Liturgical symbolism
Use of Latin
Intercession of Mary and the Saints

The Church and Social Welfare

The Church and Education
The Social Problem
Social Duty of the Church
Catholicism and Capitalism

Catholic intolerance

1002. Does your Church believe in laying curses on people? If it is God's religion, is God cruel?

The Church does not believe in cursing people. Her one idea is to bless them. Nor is it God's religion to curse people, though people who deliberately violate its teachings bring anything but a blessing upon themselves. Finally, Catholic teaching insists that God is not cruel and cannot in any way be accused of cruelty.

1003. Whence comes the power of the Church to excommunicate?

From Christ who said, "Whatever you bind on earth is bound in heaven," and "If a man will not hear the Church let him be to thee as the heathen" i. e. outside the communion of the Church, or, excommunicated.

1004. He who breaks God's commandments automatically cuts himself off from God, so what is the use of excommunication?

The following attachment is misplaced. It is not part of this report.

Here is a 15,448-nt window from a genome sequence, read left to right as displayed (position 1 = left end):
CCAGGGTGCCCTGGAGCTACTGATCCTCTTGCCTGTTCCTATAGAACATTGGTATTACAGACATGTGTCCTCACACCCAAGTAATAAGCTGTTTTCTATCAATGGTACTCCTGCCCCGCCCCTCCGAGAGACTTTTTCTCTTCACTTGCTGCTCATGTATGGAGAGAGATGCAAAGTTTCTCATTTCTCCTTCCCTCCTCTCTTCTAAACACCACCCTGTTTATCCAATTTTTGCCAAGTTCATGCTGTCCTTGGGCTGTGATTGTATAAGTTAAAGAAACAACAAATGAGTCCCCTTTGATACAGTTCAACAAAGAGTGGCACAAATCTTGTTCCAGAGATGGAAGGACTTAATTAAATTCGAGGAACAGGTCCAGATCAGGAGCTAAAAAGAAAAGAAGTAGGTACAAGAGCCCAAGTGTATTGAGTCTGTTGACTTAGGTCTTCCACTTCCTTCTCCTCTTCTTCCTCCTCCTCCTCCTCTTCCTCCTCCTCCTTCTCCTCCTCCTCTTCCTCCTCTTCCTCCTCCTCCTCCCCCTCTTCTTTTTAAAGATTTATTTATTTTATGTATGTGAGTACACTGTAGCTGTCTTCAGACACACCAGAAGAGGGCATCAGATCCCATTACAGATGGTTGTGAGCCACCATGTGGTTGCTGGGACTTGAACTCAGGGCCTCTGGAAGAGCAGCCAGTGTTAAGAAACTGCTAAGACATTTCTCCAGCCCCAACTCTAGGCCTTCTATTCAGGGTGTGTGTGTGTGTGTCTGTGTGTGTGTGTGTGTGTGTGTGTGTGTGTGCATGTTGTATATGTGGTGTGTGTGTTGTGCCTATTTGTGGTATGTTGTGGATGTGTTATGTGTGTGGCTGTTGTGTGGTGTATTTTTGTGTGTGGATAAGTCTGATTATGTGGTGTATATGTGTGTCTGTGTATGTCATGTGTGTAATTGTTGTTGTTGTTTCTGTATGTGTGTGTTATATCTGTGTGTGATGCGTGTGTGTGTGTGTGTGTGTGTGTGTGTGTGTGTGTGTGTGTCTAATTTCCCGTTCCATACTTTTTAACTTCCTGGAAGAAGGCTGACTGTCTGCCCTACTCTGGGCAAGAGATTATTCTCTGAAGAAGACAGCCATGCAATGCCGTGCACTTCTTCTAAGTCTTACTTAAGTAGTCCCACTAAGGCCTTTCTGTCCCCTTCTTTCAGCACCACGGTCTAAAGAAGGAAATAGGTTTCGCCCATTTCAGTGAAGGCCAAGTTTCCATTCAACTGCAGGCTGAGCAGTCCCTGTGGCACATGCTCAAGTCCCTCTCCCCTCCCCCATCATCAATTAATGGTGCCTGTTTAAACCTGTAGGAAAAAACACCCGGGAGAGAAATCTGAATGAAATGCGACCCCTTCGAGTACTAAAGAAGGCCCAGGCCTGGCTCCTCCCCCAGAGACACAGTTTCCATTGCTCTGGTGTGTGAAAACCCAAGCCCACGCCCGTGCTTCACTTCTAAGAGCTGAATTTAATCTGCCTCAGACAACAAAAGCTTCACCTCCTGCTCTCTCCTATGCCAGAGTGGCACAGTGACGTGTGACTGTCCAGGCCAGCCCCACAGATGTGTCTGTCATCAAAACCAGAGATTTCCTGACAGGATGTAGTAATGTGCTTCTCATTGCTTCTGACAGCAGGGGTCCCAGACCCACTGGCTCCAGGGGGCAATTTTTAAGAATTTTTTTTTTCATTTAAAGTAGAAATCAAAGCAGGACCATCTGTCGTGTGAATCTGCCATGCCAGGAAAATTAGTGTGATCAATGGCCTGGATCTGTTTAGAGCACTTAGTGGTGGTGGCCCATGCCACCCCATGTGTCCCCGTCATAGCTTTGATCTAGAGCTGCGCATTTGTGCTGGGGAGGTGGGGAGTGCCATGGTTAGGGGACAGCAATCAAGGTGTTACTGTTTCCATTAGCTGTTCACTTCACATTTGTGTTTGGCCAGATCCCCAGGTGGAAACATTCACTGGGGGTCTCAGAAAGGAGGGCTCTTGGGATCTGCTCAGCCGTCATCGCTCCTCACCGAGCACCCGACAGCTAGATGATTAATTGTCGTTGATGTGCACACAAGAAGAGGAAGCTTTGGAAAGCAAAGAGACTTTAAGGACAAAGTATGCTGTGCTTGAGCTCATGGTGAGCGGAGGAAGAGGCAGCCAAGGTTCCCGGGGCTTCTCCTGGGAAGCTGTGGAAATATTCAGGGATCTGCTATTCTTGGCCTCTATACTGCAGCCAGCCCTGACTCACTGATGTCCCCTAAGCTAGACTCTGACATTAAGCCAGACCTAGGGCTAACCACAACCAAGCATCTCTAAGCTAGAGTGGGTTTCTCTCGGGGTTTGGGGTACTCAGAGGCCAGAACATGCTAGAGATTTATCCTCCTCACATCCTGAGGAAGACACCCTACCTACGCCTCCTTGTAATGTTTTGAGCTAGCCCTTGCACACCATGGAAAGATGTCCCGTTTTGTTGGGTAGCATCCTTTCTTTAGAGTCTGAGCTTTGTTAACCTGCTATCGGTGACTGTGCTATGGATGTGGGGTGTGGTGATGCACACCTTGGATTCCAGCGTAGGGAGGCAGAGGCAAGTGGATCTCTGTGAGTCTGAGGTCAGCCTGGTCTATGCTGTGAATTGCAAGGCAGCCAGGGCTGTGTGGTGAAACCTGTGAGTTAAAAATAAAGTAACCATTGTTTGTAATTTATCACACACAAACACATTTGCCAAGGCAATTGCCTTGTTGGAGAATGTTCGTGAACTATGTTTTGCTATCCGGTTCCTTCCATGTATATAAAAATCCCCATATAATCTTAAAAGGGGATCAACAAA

By grave sin a man loses God's grace. But the Church as a visible society has the right to give her own declaratory sentence of condemnation and exclusion from participation in the privileges of the Catholic religion until such time as the delinquent repents. And he who is excommunicated not only has to recover God's grace by repentance, but is obliged to submit to any penalties imposed by the Church as a condition of his readmission to the privileges of his religion. In the First Epistle to the Corinthians C.,5, you will read how St. Paul excommunicated the incestuous Corinthian, who after all was already guilty of grave sin and not in a state of grace and friendship with God.There is an element in God's love which many people overlook. He must hate evil as much as He loves good, both insofar as it is opposed to His perfection, and insofar as it is an obstacle to the union of our souls with Him. God is infinite goodness, light, and stainless beauty; and He must hate sin which is evil, darkness, and corruption. The ideal of holiness and truth has been degraded by those who never associate it with the terrible energy of execration. The Old Testament shows God as rigorous and inexorable in regard to hardened sin and rebellion. The New Testament shows us Jesus as the perfect example of humility, sweetness, mercy, and all that is good. But it shows Him as detesting hardened sin as ardently as He loved good. There was an aspect of horror about Christ, the horror of evil burning in the heart of Jesus as a forgotten lamp in some unknown sanctuary. If horror be missing there cannot really be love nor light, for he who does not see that evil ought to be hated is blind and does not really love good. Read the twenty-third chapter of St. Matthew, and notice the terror-inspiring condemnation of the Scribes and Pharisees by Jesus. If you want the terrible energy which inspires execration you have it there. Notice that the Apostle St. John, the very apostle of love and charity, is also the prophet of God's vengeance in Revelations. And the Catholic Church alone inherits these characteristics. She is accused of being too gentle and easy and merciful in forgiving sin. How often I have had to answer the charge that Catholics can so easily get forgiveness in the confessional! But she is also accused of that terrible energy of execration insofar as she excommunicates hardened and sinfully rebellious subjects. But that is an additional reason for believing in her. The Catholic Church alone excommunicates, according to the commission and power given her by Christ, a power, as I have shown, which was certainly exercised by St. Paul. Other Churches profess to be mild and kind, and to be horrified by Roman Catholic denunciations and excommunications. But look at the state they are in! They are quite unable to safeguard the truth. The Anglican Church can do nothing with a Bishop Barnes save weep, and wring her hands, and let him go on undermining the whole of supernatural religion. Here in our own midst we find the Presbyterian Church at its wit's end as to what is to be done about a Dr. Angus. He denies the very Deity of Christ, and Presbyterians have to endure it, afraid to excommunicate, neither conscious of possessing the power to do so, nor conscious of how it should be exercised, even did they possess it. The power to excommunicate is a very real power in the Catholic Church, and one of the surest signs of her divine mission.